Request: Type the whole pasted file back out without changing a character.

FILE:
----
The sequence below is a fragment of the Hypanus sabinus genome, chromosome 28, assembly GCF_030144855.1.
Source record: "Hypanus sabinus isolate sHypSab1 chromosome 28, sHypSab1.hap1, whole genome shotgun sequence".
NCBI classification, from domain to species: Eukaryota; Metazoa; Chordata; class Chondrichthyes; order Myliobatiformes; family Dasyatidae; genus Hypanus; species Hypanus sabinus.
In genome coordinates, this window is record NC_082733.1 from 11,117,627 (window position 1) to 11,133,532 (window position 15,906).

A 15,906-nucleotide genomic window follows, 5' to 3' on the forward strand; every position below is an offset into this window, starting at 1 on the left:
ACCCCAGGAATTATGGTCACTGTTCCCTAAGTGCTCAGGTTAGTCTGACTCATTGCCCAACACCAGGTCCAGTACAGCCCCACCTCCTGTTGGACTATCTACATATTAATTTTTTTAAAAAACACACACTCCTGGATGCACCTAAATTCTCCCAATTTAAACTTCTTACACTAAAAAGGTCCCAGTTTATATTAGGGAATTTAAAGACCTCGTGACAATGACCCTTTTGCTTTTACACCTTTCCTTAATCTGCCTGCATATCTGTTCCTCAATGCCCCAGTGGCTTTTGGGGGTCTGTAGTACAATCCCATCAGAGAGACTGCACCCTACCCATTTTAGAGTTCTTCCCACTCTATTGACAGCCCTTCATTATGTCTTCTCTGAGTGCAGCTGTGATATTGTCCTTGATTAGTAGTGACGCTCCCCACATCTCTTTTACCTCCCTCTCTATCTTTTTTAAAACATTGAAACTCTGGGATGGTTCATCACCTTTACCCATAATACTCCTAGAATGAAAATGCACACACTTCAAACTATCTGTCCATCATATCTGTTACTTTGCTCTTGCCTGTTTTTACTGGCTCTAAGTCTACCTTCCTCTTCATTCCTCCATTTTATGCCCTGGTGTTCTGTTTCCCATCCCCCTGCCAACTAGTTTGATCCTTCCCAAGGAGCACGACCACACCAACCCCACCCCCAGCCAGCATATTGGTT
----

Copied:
The sequence below is a fragment of the Hypanus sabinus genome, chromosome 28, assembly GCF_030144855.1.
Source record: "Hypanus sabinus isolate sHypSab1 chromosome 28, sHypSab1.hap1, whole genome shotgun sequence".
NCBI classification, from domain to species: Eukaryota; Metazoa; Chordata; class Chondrichthyes; order Myliobatiformes; family Dasyatidae; genus Hypanus; species Hypanus sabinus.
In genome coordinates, this window is record NC_082733.1 from 11,117,627 (window position 1) to 11,133,532 (window position 15,906).

A 15,906-nucleotide genomic window follows, 5' to 3' on the forward strand; every position below is an offset into this window, starting at 1 on the left:
ACCCCAGGAATTATGGTCACTGTTCCCTAAGTGCTCAGGTTAGTCTGACTCATTGCCCAACACCAGGTCCAGTACAGCCCCACCTCCTGTTGGACTATCTACATATTAATTTTTTTAAAAAACACACACTCCTGGATGCACCTAAATTCTCCCAATTTAAACTTCTTACACTAAAAAGGTCCCAGTTTATATTAGGGAATTTAAAGACCTCGTGACAATGACCCTTTTGCTTTTACACCTTTCCTTAATCTGCCTGCATATCTGTTCCTCAATGCCCCAGTGGCTTTTGGGGGTCTGTAGTACAATCCCATCAGAGAGACTGCACCCTACCCATTTTAGAGTTCTTCCCACTCTATTGACAGCCCTTCATTATGTCTTCTCTGAGTGCAGCTGTGATATTGTCCTTGATTAGTAGTGACGCTCCCCACATCTCTTTTACCTCCCTCTCTATCTTTTTTAAAACATTGAAACTCTGGGATGGTTCATCACCTTTACCCATAATACTCCTAGAATGAAAATGCACACACTTCAAACTATCTGTCCATCATATCTGTTACTTTGCTCTTGCCTGTTTTTACTGGCTCTAAGTCTACCTTCCTCTTCATTCCTCCATTTTATGCCCTGGTGTTCTGTTTCCCATCCCCCTGCCAACTAGTTTGATCCTTCCCAAGGAGCACGACCACACCAACCCCACCCCCAGCCAGCATATTGGTT